An Observer analysis of data from private providers, cross-checked against NHS figures, reveals around one in three mental health treatments in England are delivered online, up from one in five in 2019, and one in 10 in 2017. Patients with mild to moderate depression or anxiety can be referred to app- or web-based, self-guided cognitive behavioural therapy (CBT) courses, instead of traditional face-to-face talking therapies. [Read more…] about Virtual cognitive behavioural therapy (CBT) accounts for over 30% of NHS mental health treatments — up from 10% in 2017
Beating the Blues
Nine online talking-therapy treatments for anxiety or depression have been given the green light to be used by the NHS in England. [Read more…] about The National Health Service (NHS) in England to roll-out nine online cognitive-behavioural therapies (CBT) for adults with anxiety or depression
Mental health apps let you access therapy from your smartphone (New Scientist):
“Lie down anywhere that suits: the world is now your therapist’s couch. A wide range of apps now deliver mental-health care straight to your smartphone.
With PTSD Coach, users can discreetly screen themselves and learn more about the disorder. Moodnotes keeps track of [Read more…] about Mobile cognitive therapies gain traction as first-line mental health intervention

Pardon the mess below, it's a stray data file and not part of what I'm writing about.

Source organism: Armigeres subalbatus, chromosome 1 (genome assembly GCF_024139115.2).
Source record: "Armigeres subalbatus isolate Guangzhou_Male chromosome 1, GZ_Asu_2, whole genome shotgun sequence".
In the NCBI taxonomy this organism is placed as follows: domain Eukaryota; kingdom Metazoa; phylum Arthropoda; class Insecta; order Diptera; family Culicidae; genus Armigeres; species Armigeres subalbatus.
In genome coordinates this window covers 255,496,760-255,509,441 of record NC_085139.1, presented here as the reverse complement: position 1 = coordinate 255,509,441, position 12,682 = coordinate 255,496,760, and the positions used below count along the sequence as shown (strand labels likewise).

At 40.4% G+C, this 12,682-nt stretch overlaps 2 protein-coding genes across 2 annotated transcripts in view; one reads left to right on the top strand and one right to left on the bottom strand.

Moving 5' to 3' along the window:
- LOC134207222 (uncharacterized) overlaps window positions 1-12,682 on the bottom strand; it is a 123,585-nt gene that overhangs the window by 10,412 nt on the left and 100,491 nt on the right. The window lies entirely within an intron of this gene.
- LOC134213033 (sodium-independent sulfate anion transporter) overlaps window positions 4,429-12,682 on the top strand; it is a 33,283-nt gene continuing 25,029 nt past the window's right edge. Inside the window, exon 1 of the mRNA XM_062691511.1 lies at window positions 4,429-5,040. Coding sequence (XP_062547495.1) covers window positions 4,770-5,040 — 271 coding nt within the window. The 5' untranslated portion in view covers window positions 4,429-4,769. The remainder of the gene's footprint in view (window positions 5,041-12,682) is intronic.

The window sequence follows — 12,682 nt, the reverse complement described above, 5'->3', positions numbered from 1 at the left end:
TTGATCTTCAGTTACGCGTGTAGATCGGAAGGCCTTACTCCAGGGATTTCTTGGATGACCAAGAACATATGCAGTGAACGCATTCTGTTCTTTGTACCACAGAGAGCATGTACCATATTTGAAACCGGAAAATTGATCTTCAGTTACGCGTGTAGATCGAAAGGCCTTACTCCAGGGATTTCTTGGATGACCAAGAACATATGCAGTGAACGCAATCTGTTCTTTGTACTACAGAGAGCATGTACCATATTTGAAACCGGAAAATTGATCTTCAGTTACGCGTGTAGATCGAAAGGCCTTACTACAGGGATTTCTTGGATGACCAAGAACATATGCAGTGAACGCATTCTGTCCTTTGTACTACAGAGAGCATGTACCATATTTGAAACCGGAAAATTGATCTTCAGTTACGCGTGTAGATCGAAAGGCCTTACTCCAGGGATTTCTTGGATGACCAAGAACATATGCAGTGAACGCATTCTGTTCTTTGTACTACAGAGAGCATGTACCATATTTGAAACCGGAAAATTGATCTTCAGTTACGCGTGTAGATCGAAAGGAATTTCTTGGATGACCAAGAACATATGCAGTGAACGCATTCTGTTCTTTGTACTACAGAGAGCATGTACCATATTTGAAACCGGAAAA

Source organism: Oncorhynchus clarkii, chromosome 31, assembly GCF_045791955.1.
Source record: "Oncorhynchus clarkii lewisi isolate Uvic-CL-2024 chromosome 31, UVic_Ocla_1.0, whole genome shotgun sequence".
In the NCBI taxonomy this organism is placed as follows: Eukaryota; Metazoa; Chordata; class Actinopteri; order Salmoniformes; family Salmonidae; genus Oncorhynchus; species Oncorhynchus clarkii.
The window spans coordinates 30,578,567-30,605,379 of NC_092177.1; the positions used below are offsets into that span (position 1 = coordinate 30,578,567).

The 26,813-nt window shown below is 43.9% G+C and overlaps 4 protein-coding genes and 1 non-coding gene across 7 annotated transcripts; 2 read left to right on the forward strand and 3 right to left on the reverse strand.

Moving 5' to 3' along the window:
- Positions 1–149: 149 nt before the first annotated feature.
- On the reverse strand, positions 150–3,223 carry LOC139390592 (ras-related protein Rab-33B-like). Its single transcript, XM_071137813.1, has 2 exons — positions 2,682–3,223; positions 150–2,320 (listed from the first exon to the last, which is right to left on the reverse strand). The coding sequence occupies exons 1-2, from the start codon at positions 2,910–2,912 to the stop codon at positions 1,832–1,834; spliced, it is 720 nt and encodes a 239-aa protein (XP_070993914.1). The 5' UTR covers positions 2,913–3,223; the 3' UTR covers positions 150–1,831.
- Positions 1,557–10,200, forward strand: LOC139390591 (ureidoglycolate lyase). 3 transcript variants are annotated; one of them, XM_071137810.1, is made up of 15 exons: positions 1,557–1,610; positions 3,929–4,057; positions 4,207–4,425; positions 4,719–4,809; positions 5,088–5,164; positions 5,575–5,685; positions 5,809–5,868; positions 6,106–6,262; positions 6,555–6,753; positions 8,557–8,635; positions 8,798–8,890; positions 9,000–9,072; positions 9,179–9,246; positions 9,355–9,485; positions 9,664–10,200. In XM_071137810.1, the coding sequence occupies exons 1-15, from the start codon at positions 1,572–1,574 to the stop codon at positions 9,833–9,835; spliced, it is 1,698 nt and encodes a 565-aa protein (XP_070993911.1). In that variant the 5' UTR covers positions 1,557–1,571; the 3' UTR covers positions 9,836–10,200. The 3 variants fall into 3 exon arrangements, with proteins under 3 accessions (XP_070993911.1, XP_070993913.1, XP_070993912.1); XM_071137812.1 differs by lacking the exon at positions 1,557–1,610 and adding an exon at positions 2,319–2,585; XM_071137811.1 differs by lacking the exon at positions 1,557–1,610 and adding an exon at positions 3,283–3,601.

Excellent article about an emerging “small revolution” in mental health care:
Marientina Gotsis, media lab manager at USC, started thinking about designing apps with therapeutic potential when she realized that her phone had joined her wallet and keys on the small list of things she never left home without. “It’s what keeps people connected, functional, feeling safe and entertained. So why not use what people hold on to close to deliver behavioral interventions?”
It’s the kind of innovation that Kathleen Carroll, a psychology professor at Yale, says may be a “small revolution” in mental health care. These apps are part of the “brain fitness” industry, a category that includes computerized memory exercises and cognitive-impairment assessment programs, and that SharpBrains, a company that analyzes the industry, estimates to have grown 35 percent in 2009, to $295 million.
The idea of getting counseling from a computer or smartphone may seem strange, but it’s been in the works for years. In 2006, the British National Institute for Health and Clinical Excellence recommended two programs, Fear Fighter and Beating the Blues, as first-line treatments for mild-to-moderate anxiety and depression.
Full article deserves reading: Get Therapy through your iPhone (The Daily Beast)